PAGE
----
The focus of “Fifty years of American commuting – 1960-2009: What the numbers say,” is, as the title suggests, about commuting and associated patterns and changes.
The primary difference between that report and today’s is today’s looks at year-over-year traffic congestion comparison data for two years – 2012 and 2013 – but only for April. Information was obtained from INRIX in its “Latest Index of Traffic Congestion Shows Risk of Uneven Recovery in the U.S. Economy” press release. On the other hand, the “Fifty years of American commuting” report considered data covering 1960 to 2009, not all years mind you, only 1960, 1970, 1980, 1990, 2000 and 2009.
Meanwhile, some main highlights of the “Fifty years of American commuting – 1960-2009: What the numbers say” report are:
- Suburban workers commuting solo by car: 81.5 percent
- Urban “principal city” workers commuting solo by car: 72.1 percent
- In 2009, 119,393,000 commuted in cars, trucks and vans; 12,064,000 commuted on foot, on public transit and via other means
- Between 1960 and 2009, about 79 million more motor vehicle commuters were added to the mix or a 65.7 percent increase
On the other hand and not surprisingly, gridlock on U.S. roads overall grew by 9.4 percent April 2013 versus April 2012, according to INRIX. This is “the second largest year-over-year increase recorded by the [INRIX Gridlock Index].”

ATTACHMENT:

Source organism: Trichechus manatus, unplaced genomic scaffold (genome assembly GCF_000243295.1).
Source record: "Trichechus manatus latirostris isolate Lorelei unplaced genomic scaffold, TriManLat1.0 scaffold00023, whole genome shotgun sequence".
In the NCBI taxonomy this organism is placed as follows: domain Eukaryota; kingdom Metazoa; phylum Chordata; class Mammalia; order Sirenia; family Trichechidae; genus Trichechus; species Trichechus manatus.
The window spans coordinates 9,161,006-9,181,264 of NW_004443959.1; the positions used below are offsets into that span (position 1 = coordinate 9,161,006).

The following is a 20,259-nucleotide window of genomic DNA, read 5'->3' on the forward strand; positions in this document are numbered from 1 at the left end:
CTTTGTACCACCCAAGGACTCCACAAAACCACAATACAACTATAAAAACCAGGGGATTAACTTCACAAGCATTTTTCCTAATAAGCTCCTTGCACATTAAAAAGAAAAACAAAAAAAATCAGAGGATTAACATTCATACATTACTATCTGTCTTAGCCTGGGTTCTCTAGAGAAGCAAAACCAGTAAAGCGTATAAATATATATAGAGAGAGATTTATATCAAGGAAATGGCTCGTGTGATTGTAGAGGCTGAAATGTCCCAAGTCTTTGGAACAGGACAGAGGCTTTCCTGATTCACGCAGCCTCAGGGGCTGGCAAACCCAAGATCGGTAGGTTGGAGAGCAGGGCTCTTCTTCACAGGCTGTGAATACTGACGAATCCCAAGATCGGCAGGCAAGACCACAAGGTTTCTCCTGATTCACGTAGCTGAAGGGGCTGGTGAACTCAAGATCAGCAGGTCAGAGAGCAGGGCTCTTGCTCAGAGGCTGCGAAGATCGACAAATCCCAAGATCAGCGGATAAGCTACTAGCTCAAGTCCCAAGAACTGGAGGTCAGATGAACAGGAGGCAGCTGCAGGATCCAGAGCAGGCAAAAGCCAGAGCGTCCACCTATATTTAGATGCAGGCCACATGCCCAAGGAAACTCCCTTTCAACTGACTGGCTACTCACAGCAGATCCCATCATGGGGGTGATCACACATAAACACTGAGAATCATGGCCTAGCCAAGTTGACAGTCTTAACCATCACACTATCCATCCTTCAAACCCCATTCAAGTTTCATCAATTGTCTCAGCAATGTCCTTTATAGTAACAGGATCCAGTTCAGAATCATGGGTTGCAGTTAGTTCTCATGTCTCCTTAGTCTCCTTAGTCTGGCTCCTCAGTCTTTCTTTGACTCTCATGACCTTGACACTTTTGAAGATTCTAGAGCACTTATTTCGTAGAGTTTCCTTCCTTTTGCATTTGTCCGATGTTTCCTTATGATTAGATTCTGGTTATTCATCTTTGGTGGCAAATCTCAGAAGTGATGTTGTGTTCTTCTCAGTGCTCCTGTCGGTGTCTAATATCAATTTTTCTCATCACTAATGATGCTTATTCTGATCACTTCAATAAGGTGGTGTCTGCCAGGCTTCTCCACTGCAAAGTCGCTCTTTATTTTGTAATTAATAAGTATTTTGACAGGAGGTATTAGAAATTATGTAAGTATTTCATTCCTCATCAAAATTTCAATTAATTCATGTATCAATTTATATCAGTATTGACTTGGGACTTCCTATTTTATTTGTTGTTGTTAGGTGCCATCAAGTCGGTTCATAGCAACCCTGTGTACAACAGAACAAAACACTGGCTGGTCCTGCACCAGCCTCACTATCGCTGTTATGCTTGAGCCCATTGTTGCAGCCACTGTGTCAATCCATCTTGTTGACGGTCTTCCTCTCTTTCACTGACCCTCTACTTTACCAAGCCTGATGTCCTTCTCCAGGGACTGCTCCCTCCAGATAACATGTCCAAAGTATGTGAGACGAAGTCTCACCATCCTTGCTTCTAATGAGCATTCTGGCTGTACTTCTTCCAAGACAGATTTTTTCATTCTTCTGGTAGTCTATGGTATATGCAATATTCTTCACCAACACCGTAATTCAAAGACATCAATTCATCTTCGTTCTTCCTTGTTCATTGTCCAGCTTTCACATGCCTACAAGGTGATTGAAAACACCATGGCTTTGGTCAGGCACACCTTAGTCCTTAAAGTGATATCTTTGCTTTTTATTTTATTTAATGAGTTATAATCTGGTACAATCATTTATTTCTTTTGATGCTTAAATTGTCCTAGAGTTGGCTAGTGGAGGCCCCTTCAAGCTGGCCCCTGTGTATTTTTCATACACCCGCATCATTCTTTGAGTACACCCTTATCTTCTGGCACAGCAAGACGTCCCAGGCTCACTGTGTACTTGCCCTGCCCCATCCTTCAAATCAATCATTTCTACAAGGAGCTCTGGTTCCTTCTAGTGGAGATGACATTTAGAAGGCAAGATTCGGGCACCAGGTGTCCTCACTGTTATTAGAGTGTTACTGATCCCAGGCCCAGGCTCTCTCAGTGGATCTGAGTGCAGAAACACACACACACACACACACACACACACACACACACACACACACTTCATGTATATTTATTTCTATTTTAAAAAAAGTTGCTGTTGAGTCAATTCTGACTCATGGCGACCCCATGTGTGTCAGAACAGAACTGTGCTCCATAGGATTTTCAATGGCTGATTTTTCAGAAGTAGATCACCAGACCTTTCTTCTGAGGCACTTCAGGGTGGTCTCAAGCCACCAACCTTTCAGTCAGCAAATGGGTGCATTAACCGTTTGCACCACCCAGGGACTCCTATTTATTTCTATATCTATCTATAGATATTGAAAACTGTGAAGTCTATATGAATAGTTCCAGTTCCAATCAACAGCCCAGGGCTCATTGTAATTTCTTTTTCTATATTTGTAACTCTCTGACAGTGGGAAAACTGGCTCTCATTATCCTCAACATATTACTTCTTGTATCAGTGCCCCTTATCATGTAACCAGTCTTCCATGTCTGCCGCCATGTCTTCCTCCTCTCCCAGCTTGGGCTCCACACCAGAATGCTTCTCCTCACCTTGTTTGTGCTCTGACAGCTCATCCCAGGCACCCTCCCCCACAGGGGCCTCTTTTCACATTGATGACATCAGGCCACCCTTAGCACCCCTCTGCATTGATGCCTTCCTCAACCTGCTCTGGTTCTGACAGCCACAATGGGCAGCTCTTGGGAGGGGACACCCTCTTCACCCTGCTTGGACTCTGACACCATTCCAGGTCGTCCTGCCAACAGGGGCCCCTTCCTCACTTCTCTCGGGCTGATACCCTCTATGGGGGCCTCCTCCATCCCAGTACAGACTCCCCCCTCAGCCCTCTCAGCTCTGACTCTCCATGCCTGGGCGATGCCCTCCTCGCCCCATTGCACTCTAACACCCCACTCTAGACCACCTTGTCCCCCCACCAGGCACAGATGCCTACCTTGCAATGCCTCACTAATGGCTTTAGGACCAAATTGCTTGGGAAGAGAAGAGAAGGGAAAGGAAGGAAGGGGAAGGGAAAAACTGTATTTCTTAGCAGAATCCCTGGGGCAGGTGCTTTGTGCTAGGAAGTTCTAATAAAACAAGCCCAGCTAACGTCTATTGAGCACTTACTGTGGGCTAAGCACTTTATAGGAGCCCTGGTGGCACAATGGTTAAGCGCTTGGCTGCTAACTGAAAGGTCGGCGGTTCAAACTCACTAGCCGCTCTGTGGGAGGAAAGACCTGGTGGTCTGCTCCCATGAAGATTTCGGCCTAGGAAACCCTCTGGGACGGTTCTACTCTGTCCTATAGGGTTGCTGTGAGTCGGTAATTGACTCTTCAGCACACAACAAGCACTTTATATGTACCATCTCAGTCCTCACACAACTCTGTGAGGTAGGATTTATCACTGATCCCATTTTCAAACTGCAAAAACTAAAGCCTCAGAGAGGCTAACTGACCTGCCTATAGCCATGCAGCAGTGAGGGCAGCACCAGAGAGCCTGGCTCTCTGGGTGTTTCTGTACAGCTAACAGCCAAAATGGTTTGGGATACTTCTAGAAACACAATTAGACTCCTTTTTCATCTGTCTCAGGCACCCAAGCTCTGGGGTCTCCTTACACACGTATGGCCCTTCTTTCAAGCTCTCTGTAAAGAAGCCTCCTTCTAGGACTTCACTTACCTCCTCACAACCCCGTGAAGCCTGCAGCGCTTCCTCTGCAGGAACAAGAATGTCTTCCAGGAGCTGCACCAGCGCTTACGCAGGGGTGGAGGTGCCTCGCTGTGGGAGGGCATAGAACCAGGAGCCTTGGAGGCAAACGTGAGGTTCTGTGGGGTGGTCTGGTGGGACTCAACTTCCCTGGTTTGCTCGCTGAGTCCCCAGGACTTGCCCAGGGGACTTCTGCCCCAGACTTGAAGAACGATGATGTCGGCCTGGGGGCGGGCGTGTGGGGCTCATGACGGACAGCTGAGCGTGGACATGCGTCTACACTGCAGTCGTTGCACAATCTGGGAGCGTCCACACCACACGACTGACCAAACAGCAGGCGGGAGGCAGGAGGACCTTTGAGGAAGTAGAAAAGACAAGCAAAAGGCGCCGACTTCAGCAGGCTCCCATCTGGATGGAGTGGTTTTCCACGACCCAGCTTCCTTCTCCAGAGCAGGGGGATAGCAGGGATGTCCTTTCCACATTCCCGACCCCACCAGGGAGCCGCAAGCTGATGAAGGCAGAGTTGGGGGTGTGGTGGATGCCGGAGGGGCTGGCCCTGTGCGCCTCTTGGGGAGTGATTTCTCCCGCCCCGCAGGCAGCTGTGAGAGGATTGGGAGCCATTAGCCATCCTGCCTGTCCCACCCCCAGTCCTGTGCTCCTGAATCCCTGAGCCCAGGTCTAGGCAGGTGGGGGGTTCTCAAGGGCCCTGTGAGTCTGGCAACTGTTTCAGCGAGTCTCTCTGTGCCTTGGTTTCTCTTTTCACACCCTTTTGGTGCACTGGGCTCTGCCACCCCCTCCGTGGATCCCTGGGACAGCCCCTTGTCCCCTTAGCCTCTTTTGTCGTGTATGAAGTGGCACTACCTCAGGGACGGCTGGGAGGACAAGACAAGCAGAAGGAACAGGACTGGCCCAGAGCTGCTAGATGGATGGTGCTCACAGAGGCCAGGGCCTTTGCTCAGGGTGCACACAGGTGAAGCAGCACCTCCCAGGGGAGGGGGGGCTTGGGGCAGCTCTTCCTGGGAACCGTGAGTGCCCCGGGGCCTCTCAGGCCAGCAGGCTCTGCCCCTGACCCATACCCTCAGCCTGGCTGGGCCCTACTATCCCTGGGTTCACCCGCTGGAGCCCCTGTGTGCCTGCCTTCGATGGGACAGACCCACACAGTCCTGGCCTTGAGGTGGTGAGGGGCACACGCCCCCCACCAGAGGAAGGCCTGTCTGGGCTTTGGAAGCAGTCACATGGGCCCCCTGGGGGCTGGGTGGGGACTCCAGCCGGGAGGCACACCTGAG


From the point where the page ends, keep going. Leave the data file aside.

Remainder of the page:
“This means the average trip took drivers in the 100 most populated metro areas nearly seven percent longer because of increased traffic congestion, a side-effect of better economic times,” INRIX reported.
An improving economy and hence a corresponding increase in not only motor vehicle traffic but domestic waterway navigation, railroad and aviation activity, could result in further damage to the air on account of upped transportation emissions. However, this could be offset by:
- Adding capacity: This could involve expanding roadway, railway, etc., infrastructure
- Altering development and land-use patterns: This could involve greater reliance on compact, mixed-use, location-efficient (i.e., residents and jobs closer together), transit-oriented development
- Altering employment patterns: This could involve changing the way people travel to work, such as offering four-day work weeks, changing the times employees report to and leave work and a greater reliance on telecommuting or teleworking
- Improving transportation management: This could involve greater controls over how traffic moves, such as offering high-occupancy toll (HOT) lanes, signalized (metered) freeway on-ramps, etc.
- Improving technology and fuels: This could involve shortening the distance between vehicles traveling the same direction on a given corridor while ensuring safe operation, or, in the case of fuels, promulgation of biofuels
- Offering options: This could involve greater dependence on public transportation, walking, biking, etc.
(For more, see: the 2012 Urban Mobility Report, the section on: “Congestion Relief – An Overview of the Strategies,” from the Texas A&M Transportation Institute, in 2012, on p. 17, here).
How we move about obviously affects emissions. Finding ways to reduce emissions all the while making transportation more efficient and not negatively impacting the U.S. economy will be the trick. Doing this will, no doubt, be a challenge but one definitely worth pursuing and overcoming in my view. The public is the ultimate beneficiary here. That, too, is obvious.
This post was last revised on Sept. 26, 2020 @ 5:38 a.m. Pacific Daylight Time.
– Alan Kandel